Regulators are hoping to reduce preventable deaths and injuries, sometimes called "never events" because they should "never" happen. According to the Post, one hospital in Northern Virginia reported about two dangerous blood infections for every 1,000 IVs inserted in patients. Currently, insurance companies generally reimburse hospitals for medical errors. If, for example, a patient were to come into the hospital for a low cost procedure, and get an infection from an IV because their doctor did not wash his hands, the hospital would bill the insurance company for the much higher cost of treating the hospital acquired infection. As the Post puts it, "if a lawn service mowed down your rosebush while cutting the grass, you wouldn't pay the company to replace it."
Americans are still feeling the effects of the recent economic recession. Many who have lost their jobs have also lost their health care coverage, leaving hospital emergency rooms inundated with people seeking care, according to the Washington Post.
This year, DC's Providence Hospital reported emergency room visits increased by 13 percent. Larry Gage, president of the National Association of Public Hospitals and Health Systems, told the Post, "The absolute number of people using emergency rooms has gone up as much as 20 to 30 percent in the last six to eight months due to the recession and people losing their jobs. The only option in their minds is going to the hospital."
This trend is visible not just in DC and the surrounding area, as the Post reports, but across the nation. Back in April, the American Hospital Association reported that approximately 60 percent of hospitals were seeing more uninsured patients in their ERs, and 70 percent of hospitals were seeing higher rates of uncompensated care.
At a press conference this morning, Vice President Joe Biden formally announced that deal you've been hearing about with the hospitals, who have agreed to forego about $155 billion in government payments over the next 10 years. That only happens if health reform happens -- but the deal itself will help health reform happen.
Biden and HHS Secretary Kathleen Sebelius were joined by representatives from the American Hospital Association, the Hospital Corporation of America, Community Health Systems, and the Catholic Health Association of the United States.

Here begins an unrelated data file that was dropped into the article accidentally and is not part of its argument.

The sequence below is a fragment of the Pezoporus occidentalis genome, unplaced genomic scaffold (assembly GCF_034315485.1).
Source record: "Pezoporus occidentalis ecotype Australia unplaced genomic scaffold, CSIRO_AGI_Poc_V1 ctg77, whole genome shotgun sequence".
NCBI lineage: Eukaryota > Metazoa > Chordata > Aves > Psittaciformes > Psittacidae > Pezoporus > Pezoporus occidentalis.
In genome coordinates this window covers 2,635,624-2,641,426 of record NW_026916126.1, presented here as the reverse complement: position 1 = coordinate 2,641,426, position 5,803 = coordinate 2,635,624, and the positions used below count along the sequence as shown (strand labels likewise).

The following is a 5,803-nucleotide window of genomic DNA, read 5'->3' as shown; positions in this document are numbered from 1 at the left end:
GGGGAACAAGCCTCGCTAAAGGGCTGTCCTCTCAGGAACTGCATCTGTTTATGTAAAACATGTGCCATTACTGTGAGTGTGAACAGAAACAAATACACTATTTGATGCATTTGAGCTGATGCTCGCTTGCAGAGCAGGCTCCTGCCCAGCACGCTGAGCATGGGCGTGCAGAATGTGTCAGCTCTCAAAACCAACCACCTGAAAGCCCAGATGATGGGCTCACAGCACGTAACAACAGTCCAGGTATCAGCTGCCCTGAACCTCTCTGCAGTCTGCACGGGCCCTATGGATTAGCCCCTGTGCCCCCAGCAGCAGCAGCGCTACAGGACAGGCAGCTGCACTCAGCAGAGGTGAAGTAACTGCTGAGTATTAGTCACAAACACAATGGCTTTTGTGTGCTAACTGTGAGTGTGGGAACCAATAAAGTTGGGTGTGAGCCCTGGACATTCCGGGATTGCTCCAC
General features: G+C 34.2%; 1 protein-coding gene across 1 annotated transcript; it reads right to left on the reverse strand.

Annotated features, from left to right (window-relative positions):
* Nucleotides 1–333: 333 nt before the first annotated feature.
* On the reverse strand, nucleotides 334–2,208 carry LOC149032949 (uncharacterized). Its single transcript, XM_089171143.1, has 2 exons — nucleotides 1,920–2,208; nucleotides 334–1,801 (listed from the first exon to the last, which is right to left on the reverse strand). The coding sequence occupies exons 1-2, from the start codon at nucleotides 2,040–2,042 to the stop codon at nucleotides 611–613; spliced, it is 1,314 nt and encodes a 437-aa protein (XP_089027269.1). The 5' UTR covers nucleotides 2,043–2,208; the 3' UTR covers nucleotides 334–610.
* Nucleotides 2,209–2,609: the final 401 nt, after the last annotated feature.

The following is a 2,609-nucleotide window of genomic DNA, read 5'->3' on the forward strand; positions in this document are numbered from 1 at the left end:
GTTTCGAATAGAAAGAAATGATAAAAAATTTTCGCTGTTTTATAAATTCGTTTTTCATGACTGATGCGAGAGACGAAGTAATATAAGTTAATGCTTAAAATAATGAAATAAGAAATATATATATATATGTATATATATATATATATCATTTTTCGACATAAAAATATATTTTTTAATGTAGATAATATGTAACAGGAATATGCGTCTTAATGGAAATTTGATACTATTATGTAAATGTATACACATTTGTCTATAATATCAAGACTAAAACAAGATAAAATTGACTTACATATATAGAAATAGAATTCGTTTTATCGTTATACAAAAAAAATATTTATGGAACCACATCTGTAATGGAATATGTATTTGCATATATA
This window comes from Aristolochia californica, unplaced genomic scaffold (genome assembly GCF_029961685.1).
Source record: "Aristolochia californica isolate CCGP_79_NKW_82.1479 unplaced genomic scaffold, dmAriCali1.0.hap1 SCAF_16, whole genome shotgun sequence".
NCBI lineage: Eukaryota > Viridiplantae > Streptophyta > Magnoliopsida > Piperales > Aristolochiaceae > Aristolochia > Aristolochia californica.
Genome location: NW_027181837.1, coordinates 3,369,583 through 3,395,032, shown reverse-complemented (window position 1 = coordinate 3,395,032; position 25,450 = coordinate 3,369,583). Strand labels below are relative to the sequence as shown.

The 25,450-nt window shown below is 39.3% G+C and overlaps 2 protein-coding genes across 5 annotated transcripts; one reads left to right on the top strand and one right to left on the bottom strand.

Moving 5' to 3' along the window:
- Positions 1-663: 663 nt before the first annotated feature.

"The very groups we have been talking to have been the most vocal opponents of health care reform; they are now becoming the vocal proponents for health care reform," White House chief of staff Rahm Emanuel told the New York Times.
In a deal expected to be officially announced on Wednesday, July 8, the
The agreement, reached between the White House, the Senate Finance Committee, and three major hospital groups, calls for the savings to be phased in over a ten-year period. From The Post:
Most of the savings—about $100 billion—would come through lower-than-expected Medicare and Medicaid payments to hospitals, said the two industry sources. About $40 billion would be saved by slowly reducing what hospitals get to care for the uninsured, they added. The reductions would probably not begin for several years after a significant number of people have enrolled in the new insurance programs.
Not a lot of aspects of U.S. health care still have the power to stun me, but when I first heard the statistics on U.S. hospital readmissions I was, well, stunned. I wrote about readmissions in today's Washington Post (in a collaboration with the new Kaiser Health News.) Readmissions is a pretty sprawling topic, but I think the reason it interested me so much is because it's a nexus of so much of what's wrong with our health care system. Errors of omission and commission. A system so complex and fragmented that we lose track of what the patient needs. Financial penalties (in some although not all cases) for hospitals that try to make things better.
For a Medicare patient who has been hospitalized, about one in five are rehospitalized in 30 days, one in three within 90 days. Within a year, two-thirds are either rehospitalized, or dead. For younger patients, the figures are better but not great. After all, don't we all have friends and family who have gotten out of the hospital and headed right back in again a week, two weeks, a month later?